Four Reasons Why JPMorgan Is No Longer Bullish On U.S. Stocks

bearbull1Tyler Durden:  With just 10 days until the Fed’s supposed first rate hike in 9 years according to most pundits (but not Goldman), many are hunkering down such as Bank of America which overnight cut its S&P500 forecast from 2,200 to match Goldman’s 2,100 year end price target, and while it hedged that “we’re still bullish on S&P 500” it added that “as we approach the end of the year, we turn our focus to the medium and long term, particularly given the increased volatility and uncertainty surrounding slowing global growth and the Fed liftoff” and that “the worst is probably behind us, but the road is still bumpy.”

A much more notable call, however, came also overnight from perpetual optimist JPMorgan (yes, we all miss Tom Lee), which overnight issued a report by Mislav Matejka warning that it is not “time to re-enter the US” because “upside is limited at this stage of cycle.” Still, just like BofA, JPM felt the need to hedge: “too early to position for recession.” Odd, because if one actually looks at either the factory orders data, or the inventory accumulation vs actual sales numbers, the recession may have already started several months ago.

That said, we can understand why one of the pillar of the “bull market” will not make a recession call until it has become consensus. So what does JPM warn? Here is JPM’s warning in 4 key bullets:

Time to re-enter the US? No, upside is limited at this stage of cycle, but too early to position for recession

Out of many risks to equities, we don’t see the near-term Chinese outlook as the most worrying one any more – partly as it appears to be a very crowded fear these days. Our key concern is with the US. There are good reasons why US equities are having a hard time performing this year. The list below could almost double up as a “recession watch” set of indicators:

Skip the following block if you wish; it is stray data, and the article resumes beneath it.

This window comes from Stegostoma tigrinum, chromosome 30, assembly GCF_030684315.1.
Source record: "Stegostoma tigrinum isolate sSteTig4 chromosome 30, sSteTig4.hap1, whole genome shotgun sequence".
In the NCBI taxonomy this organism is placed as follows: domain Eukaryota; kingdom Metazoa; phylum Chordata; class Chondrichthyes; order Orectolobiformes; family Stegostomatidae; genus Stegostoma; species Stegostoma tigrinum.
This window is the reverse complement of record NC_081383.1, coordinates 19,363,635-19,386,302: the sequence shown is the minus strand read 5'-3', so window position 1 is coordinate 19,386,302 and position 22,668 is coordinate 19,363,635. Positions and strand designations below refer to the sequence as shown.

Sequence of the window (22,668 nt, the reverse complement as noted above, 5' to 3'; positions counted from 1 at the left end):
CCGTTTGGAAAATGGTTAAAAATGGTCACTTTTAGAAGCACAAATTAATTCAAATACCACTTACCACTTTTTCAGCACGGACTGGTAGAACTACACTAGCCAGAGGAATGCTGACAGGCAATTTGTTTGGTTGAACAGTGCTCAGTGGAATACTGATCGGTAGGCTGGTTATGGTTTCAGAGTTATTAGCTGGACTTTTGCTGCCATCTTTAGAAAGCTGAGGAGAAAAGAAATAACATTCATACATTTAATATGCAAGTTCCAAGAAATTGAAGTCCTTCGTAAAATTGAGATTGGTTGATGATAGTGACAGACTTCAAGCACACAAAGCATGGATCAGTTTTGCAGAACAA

1. State of US profit margins is an important consideration. These are elevated and are showing signs of rolling over. S&P500 EPS has not grown for a number of quarters now. Wages need to pick up, but given how poor the productivity is in this cycle, ULCs could go up even with little wage pressure. Margins were typically a credible lead indicator of the cycle.
  2. A chart we have been highlighting all year remains a problem: HY spreads, ex Energy, have decoupled from equities. The health of the US corporate balance sheets is not as good as the aggregate numbers show – median ND/E ratio has been moving up. This is a concern as credit was a lead indicator of the cycle. M&A volumes are elevated, but not as a share of market cap. Buybacks as a share of EBIT are at past peaks.
  3. The end of QE has clearly adversely impacted the equity upside, see the bottom chart. However, we do not see the current policy backdrop as a problem. One should typically not sell stocks around the first Fed hike. Yield curve is still not inverted, and real rates are not flashing red, yet.
  4. The US business cycle is maturing. Many cycle indicators are near or above the past peaks. On the positive side, the strength of the recovery to date was much more muted than normal, and contrasts with the dramatic initial drop, which could act to prolong the current up cycle.

Putting the above together, some of the longer term cycle signals are increasingly worrying, with rising risk that US equities start making sustained losses next year. At best, the upside potential for the US remains limited, in our view.

So should you sell, or better yet, short?

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